Planning for NATO's no-fly operation over Libya assumes it will last three months but it could be more or less, a NATO official said on Friday, while coalition air forces continued to hit Muammar Gaddafi's forces.
The UN-mandated no-fly mission, approved by NATO states on Thursday, will involve dozens of planes from the 28-nation military alliance and is expected to start early next week.
NATO spokeswoman Oana Lungescu said the alliance would decide in the coming days whether to broaden its role to take command of ground strikes to protect civilians, a mission now being conducted by a coalition led by France, the United States and Britain.
In the meantime, she said, "the coalition operation will continue to put pressure on the Libyan regime".
Asked about the timeframe for the no-fly mission, the NATO official said: "Much of the planning assumptions were based on a three-month planning window, but should the (NATO commander) feel it's necessary to extend it, then he would simply have to say... I am anticipating it may be more or less".
A military briefer said the aim of the mission was to close Libyan air space to all but authorised aid flights and it would bar flights both by Libyan leader Muammar Gaddafi's forces and his opponents.
"No-fly zones are impartial -- there is no one authorised to fly in that area," Group Captain Geoffrey Booth said.
NATO officials said the mission was expected to involve 5-10 AWACS surveillance planes, 10-15 refuelling tankers, as well as a dozens of fighters.
About 10 NATO countries and the Gulf state of Qatar have pledged aircraft and apart from commonly funded NATO assets, costs of the mission will be borne by contributing states.
Booth said the mission would be run from NATO's Joint Operations Command centre at Naples in Italy. It will be under the command of U.S. Admiral Samuel Locklear, the operations commander of the coalition mission, but rules of engagement for the NATO mission will be clearly delineated, Booth said.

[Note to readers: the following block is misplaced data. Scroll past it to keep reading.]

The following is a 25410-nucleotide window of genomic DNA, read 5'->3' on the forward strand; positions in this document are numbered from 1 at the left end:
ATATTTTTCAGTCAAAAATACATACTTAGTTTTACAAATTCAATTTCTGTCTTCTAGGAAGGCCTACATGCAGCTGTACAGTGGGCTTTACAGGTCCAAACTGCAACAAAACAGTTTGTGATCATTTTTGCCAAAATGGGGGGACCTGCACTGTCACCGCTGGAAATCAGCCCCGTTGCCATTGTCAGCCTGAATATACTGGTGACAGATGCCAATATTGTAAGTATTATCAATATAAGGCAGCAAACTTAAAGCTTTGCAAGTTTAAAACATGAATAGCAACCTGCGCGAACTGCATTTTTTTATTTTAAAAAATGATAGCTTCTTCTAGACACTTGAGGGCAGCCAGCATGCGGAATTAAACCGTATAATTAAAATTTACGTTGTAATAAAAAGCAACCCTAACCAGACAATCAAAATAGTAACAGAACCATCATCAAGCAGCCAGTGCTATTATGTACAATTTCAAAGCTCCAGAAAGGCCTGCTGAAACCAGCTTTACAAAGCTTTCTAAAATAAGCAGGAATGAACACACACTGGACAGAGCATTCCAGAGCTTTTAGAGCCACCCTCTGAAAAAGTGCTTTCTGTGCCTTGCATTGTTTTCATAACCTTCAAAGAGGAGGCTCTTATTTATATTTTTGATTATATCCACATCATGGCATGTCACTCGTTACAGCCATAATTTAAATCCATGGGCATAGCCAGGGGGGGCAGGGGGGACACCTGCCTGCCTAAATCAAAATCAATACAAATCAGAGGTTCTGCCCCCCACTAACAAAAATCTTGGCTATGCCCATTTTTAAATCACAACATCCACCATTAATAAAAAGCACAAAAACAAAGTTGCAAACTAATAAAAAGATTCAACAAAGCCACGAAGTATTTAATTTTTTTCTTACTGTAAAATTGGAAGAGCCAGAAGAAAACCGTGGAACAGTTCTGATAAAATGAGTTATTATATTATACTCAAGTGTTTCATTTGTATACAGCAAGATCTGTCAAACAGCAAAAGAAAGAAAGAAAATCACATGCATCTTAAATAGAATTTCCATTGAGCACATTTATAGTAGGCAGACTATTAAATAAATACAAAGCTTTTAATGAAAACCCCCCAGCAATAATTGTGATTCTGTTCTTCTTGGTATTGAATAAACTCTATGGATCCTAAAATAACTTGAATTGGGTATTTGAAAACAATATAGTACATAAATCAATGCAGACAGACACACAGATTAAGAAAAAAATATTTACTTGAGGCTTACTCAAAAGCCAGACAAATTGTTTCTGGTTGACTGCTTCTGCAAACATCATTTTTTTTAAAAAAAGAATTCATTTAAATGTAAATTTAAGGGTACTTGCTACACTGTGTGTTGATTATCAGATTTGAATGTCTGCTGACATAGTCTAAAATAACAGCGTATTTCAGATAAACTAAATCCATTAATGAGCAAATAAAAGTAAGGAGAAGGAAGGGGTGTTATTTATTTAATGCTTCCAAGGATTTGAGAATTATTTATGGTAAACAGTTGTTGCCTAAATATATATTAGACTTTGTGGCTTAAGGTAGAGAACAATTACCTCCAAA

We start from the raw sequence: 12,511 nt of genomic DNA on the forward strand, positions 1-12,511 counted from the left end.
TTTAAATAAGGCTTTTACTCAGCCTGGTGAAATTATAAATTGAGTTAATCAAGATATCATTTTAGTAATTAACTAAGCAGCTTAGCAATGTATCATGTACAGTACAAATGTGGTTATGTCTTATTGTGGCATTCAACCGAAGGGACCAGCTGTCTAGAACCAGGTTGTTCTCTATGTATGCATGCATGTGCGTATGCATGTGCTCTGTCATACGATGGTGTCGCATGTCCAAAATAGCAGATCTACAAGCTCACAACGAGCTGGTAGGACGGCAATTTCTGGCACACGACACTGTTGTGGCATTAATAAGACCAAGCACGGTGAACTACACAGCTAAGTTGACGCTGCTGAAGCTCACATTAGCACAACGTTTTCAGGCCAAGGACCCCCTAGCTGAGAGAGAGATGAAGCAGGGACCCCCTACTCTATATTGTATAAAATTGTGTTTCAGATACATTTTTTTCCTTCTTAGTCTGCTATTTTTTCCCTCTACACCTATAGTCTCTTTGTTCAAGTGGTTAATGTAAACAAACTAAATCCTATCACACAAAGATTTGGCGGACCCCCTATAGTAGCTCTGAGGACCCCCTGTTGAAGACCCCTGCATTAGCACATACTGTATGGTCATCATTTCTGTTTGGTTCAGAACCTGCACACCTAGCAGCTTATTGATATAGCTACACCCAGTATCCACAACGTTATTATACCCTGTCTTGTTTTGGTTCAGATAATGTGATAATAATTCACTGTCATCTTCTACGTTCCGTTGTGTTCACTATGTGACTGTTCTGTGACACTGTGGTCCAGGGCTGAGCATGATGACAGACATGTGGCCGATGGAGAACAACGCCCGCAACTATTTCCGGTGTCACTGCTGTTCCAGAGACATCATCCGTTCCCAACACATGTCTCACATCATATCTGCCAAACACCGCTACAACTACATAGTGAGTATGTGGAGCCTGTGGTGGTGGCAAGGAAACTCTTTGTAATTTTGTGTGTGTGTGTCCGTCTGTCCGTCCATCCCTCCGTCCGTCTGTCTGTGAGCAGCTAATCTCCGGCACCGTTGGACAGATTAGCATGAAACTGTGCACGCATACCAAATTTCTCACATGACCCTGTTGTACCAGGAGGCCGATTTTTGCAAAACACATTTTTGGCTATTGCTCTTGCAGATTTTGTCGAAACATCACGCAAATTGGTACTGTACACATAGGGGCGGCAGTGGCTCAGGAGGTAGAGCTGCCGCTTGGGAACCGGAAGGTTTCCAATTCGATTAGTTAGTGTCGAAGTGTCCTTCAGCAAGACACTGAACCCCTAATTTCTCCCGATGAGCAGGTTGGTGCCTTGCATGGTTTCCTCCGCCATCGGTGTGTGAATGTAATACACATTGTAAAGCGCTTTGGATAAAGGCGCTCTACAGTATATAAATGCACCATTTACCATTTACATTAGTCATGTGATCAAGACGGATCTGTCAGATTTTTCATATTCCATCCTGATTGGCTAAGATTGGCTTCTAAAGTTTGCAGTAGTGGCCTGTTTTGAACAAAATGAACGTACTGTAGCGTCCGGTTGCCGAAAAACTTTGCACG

"If they are directly targeted, crews can act in self-defence," he said. A response to a perceived threat, rather than direct targeting, would have to come via the chain of command with the principle being to "always apply the minimum force required to achieve effect", he said.
NATO pilots would be able allowed to engage ground targets, such as surface-to-air missiles, but only if threatened.
"You have right to respond," he said. "It doesn't give you the right to just bomb targets on the ground."
Booth said his understanding was that the threat posed by Gaddafi's air defences had been "significantly degraded".
The decision for NATO to take over the no-fly zone from the coalition was held up by French concerns about the unpopularity of the US-led alliance in the Arab world and Turkey's desire to limit operations against Libyan infrastructure and to avoid casualties among Muslim civilians.
NATO officials said a decision was expected on Sunday on whether to broaden the mandate to take full command of military operations, including over attacks on ground targets to protect civilian areas under threat from Gaddafi's forces.
France has wanted to see the operation put under a broader political umbrella to include Arab states.
NATO officials said if all 28 member states agreed to expand the role of the alliance, it would give it political control of military operations.
However, they said it would "take into account" the guidance of a high-level political platform to include Arab states expected to be established at a conference in London on Tuesday.